In 1949, the then Prime Minister of Burma, U Nu, and Sir U Thwin requested that the Venerable Mahasi Sayadaw come to Rangoon and give training in meditational practice. On 4 December 1949, the Sayadaw introduced the first group of 25 meditators into the methodical practice of Vipassana meditation. Within a few years of the Sayadaw's arrival in Rangoon, similar meditation centers sprang up all over Burma, until they numbered over one hundred. In neighboring Theravada countries like Thailand and Sri Lanka such centers were also established in which the same method was taught and practiced. According to a 1972 census, the total number of meditators trained at all these centers (both in Burma and abroad) had passed the figure of seven hundred thousands. In the East and in several Western countries as well, Vipassana courses continue to be conducted.
At the historic Sixth Buddhist Council (Chatta Sangayana) held at Rangoon for two years, culminating in the year 2500 Buddhist Era (1956), the Venerable Mahasi Sayadaw had an important role. He was one of the Final Editors of the canonical texts, which were recited and thereby approved, in the sessions of the Council. Further, he was the Questioner (Pucchaka) — that is, he had to ask the questions concerning the respective canonical texts that were to be recited. They were then answered by an erudite monk with a phenomenal power of memory, by the name of Venerable Vicittasarabhivamsa. To appreciate fully the importance of these roles, it may be mentioned that at the First Council held one hundred days after the passing away of the Buddha, it was the Venerable Maha Kassapa who put forth those introductory questions which were then answered by the venerable Upali and the Venerable Ananda .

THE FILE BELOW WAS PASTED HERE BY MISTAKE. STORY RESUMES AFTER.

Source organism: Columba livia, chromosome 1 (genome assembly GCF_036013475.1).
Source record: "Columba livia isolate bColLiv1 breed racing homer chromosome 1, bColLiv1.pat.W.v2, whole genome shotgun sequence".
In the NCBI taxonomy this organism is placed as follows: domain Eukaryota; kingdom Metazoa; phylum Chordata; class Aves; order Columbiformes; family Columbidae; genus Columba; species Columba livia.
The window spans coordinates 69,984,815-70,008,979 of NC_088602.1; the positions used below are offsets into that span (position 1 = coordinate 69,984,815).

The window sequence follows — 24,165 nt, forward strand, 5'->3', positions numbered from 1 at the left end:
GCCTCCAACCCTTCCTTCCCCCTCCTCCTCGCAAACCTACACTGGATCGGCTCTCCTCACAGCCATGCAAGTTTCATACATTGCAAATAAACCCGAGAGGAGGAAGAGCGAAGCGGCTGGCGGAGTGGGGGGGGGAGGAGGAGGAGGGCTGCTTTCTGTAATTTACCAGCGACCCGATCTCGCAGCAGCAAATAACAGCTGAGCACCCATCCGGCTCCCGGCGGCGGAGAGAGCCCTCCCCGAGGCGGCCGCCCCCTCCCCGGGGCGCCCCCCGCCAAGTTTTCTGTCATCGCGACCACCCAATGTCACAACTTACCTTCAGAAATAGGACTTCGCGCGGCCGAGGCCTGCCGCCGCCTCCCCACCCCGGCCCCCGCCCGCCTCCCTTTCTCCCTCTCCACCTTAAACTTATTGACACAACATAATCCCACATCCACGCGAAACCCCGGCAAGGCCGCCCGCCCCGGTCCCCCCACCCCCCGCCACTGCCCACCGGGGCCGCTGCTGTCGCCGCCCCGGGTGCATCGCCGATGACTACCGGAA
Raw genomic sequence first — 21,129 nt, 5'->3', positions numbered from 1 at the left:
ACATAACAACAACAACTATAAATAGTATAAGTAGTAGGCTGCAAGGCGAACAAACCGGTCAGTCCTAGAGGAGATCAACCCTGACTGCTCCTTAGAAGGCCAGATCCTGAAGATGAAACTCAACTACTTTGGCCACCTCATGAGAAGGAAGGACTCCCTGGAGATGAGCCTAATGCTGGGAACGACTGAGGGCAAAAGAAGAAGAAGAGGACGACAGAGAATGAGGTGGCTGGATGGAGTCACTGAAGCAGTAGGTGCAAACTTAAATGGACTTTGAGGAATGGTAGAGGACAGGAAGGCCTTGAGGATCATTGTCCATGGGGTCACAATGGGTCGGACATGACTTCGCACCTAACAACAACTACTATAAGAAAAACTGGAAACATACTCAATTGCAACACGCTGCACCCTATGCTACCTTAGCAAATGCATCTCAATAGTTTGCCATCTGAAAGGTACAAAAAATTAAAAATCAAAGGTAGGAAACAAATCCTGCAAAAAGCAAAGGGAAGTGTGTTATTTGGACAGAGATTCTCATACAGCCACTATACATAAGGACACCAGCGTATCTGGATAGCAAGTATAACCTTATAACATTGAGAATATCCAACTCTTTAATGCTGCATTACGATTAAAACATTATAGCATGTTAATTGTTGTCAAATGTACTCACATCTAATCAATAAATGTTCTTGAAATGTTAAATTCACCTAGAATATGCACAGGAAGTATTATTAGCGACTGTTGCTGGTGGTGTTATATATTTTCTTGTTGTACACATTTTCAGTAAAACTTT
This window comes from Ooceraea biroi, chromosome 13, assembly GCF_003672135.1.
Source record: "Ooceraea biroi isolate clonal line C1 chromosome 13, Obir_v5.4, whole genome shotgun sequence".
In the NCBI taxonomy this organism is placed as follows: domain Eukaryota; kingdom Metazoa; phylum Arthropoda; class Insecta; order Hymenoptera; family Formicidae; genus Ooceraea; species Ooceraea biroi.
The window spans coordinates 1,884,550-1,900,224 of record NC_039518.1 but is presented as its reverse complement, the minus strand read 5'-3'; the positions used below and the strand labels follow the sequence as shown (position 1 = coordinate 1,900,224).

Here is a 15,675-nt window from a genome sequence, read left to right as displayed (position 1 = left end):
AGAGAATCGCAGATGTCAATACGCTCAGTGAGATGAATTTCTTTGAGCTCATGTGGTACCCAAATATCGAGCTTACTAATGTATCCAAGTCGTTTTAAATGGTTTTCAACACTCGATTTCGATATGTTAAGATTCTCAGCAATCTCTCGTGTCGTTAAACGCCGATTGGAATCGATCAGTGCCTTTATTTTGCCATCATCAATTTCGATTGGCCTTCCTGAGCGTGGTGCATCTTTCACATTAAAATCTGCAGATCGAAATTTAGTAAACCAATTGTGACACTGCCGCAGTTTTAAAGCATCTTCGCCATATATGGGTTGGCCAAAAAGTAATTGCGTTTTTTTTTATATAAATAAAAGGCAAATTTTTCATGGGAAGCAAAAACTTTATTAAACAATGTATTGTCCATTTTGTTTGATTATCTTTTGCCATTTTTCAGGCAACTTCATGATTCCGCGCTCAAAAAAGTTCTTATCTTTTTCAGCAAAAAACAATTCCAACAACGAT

After the recital of the canonical scriptures, the Tipitaka, had been completed at the Sixth Council, it was decided to continue with a rehearsal of the ancient commentaries and subcommentaries, preceded by critical editing and scrutiny. In that large task, too, the Sayadaw took prominent part.
In the midst of all of these tasks, he was also a prolific and scholarly writer. He authored more than 70 writings and translations, mostly in Burmese, with a few in the Pali language. One of these deserves to be singled out: his Burmese translation of the Commentary to the Visuddhi Magga (Visuddhimagga Maha-Tika), which, in two large volumes of the Pali original, is even more voluminous than the work commented upon, and presents many difficulties, linguistically and in its contents. In 1957 Mahasi Sayadaw was awarded the title of Agga-Maha-Pandita.